Saturday, January 22, 2011

My new office view

So for four hours yesterday I got my first flight of many to come in.  Trying to explain what exactly I do can be a little confusing, but here goes nothing--I'm in charge of providing US gov't aviation oversight to 2 flying contracts going on down here that have been in existence for 14 years or so (pretty much since the US Navy's VXE-6 decommissioned).  One of the side benefits of the job is getting to fly with these science support missions routinely as a way to monitor the performance of support these contractors provide.      
PHI's Bell 212
 Eitherway, yesterday I got to go out with a salty retired US Coast Guard pilot and help him for the afternoon as we broke down a deep field camp in what's known as the "Dry Valley's".

They are a glaciologist's dream.  As the ice off the polar plateau flows, it carves out this section of granite leaving its mark on the constantly changing topography.  The shear scope of these glacial flows is epic. Words are difficult in describing the shear beauty along each Valley. 

So we took off from McMurdo's helipad in one of the Bell 212's to the east (direction is all a bit different at the bottom of the world--this is a whole different subject for later).  We transited across the Ross Sea ice towards the valleys which took about 30 minutes.  We proceeded over the western edge of the sea ice and entered the Taylor Valley flying close to "map of the earth" low level flying.  The winds were light in the valleys so turbulence was minimal and we proceeded up valley towards Bonney Lake which is at the outflow of the Taylor Glacier.  We proceeded to head to Bonney Lake and do 4 round trips to the camp to pick up gear, empty on the return leg, giving us the freedom to explore and see the surrounding beauty that is Antarctica. There is so much I could say but hopefully the pictures speak for themselves.  This was an amazing flight and can't believe this is my job.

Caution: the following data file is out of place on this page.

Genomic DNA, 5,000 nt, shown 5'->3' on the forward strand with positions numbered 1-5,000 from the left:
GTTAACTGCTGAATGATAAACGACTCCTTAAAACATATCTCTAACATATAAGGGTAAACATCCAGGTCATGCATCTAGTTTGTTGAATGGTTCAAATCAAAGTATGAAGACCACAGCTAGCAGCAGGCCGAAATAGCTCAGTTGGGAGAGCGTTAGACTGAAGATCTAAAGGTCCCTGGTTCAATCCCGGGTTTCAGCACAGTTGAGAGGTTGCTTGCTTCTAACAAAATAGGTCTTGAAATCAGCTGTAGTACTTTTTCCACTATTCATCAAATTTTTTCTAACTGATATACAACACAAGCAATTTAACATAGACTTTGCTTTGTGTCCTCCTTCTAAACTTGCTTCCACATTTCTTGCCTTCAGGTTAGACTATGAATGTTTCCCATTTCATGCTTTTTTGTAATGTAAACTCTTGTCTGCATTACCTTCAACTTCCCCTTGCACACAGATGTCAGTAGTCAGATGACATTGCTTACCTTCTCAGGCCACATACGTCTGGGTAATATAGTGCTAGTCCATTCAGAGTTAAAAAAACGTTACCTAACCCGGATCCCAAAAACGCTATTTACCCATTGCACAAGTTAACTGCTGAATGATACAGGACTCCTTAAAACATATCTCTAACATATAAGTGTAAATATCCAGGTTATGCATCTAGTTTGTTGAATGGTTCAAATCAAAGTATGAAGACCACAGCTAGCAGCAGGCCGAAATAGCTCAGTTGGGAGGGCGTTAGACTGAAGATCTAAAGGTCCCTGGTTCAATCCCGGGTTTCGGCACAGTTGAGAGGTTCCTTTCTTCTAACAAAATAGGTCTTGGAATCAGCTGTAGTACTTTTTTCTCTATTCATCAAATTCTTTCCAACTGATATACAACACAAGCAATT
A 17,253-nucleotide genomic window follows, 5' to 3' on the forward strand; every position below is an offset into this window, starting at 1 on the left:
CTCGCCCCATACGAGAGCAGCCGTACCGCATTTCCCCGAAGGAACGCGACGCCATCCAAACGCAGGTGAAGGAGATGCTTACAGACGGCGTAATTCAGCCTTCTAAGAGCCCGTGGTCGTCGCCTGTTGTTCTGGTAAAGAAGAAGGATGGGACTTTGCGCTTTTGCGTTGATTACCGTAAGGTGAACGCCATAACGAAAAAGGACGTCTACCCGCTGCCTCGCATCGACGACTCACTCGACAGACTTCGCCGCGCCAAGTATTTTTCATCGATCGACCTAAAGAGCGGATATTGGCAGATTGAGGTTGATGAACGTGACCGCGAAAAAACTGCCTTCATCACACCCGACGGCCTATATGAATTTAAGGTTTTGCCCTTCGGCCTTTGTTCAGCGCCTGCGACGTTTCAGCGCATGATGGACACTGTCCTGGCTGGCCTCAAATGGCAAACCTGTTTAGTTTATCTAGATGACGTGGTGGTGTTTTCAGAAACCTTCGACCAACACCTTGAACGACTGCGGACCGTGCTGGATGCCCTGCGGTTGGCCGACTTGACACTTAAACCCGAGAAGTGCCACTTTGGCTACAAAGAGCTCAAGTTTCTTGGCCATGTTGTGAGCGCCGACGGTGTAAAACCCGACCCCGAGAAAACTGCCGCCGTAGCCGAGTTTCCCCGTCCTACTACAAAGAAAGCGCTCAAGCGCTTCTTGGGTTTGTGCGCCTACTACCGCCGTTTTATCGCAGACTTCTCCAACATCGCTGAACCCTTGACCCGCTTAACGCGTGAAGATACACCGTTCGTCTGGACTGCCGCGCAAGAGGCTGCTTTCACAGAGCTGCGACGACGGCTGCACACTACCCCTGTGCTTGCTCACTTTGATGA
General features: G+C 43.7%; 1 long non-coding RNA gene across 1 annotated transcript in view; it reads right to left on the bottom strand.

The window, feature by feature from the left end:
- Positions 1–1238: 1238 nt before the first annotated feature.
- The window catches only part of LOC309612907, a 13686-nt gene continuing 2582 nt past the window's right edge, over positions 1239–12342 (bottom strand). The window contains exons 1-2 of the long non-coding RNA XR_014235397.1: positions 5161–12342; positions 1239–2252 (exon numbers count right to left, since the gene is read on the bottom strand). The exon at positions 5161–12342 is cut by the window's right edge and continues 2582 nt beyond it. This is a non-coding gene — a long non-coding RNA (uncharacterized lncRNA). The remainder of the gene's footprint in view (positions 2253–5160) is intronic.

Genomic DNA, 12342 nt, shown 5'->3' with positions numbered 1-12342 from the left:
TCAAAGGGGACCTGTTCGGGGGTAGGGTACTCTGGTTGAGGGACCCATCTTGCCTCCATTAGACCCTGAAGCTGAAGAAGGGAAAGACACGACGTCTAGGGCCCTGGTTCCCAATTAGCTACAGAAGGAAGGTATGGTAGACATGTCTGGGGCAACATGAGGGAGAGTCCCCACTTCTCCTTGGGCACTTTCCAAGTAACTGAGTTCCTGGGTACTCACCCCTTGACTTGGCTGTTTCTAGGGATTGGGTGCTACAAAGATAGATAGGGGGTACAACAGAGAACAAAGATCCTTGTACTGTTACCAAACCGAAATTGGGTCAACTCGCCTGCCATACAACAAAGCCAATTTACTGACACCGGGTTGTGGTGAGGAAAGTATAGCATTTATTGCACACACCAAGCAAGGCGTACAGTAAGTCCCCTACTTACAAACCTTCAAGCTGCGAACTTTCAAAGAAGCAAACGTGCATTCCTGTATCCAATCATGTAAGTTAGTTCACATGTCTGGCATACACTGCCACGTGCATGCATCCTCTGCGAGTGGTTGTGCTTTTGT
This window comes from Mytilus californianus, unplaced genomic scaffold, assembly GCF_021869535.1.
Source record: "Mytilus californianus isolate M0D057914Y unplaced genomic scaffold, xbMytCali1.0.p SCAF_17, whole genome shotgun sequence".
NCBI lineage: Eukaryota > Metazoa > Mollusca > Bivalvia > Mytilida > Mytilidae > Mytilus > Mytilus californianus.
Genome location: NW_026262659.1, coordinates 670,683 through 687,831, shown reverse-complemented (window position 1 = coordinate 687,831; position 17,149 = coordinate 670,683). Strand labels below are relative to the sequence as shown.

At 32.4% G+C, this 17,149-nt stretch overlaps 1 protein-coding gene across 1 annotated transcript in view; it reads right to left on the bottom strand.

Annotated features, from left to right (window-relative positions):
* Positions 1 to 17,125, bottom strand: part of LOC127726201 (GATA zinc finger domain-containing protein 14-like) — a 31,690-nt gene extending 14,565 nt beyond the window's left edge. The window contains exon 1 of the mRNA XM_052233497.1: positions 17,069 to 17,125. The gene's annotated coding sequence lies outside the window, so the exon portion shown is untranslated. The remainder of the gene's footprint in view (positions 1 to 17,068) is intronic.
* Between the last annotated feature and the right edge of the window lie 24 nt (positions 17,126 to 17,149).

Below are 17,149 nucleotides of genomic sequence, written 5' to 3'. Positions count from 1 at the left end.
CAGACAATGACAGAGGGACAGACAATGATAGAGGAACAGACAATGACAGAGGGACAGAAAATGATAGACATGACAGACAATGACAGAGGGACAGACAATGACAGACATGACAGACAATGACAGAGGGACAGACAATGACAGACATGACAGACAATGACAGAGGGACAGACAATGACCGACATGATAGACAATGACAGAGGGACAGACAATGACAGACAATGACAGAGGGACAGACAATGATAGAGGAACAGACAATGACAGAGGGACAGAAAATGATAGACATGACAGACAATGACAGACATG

Lake Fryxell at the head of the Taylor Valley
Approaching the field camp at Bonney Lake

Lake Hoare at the base of the Suess Glacier

Continuing up the Taylor Valley

Picking up sling loads at the Bonney Lake camp LZ
On the deck at Marble Point -- fuel, food and a stretch

Me trying to figure out the voodoo that is flying helo's

Gargoyle Ridge in the Asgard Range in the Wright Valley

The Schlatter Glacier and snow field tucked between the mountains of the Asgard Range

The confluence of the Taylor and Ferrar Glaciers, the polar plateau ice fall is in the far background
The Rhone Glacier

The Lacroix and Suess Glaciers flying down valley to drop off a load of gear back at Marble Point

The ice edge en route back to McMurdo.  The edge itself is a sheer 150' ice cliff. 

Departing Marble Point to return to McMurdo after 4 hours of Valley Flying!  This is Mt Erebus, 12,400' volcano which is directly above Mcmurdo station. 

The ice breaker Odin in the channel between Mcmurdo and ice edge.  It keeps the lane open for the resupply and research vessels that come into port. Mt Erebus in the background.

On final into Mcmurdo.  This is "home" to about 1,000 of us.  My room is on the left edge of town.  Everything is black because we are on volcanic soil.  Again Mt Erebus looms in the background.

Well, that's about it! It's Saturday, the end of my "week", hope to go hiking to a penguin colony tomorrow if its not too cold. The temps finally beginning to become normal--its around 12-13 degrees F now.  The next few weeks will really start dropping quickly too.  And yes I am serious about the penguins....

1 comment:

cj said...

Awesome, Andy! We know Tammy has first dibs, but Leigh and I want to be your second visitors when you're ready. Very cool!! Can't believe the penguin deal...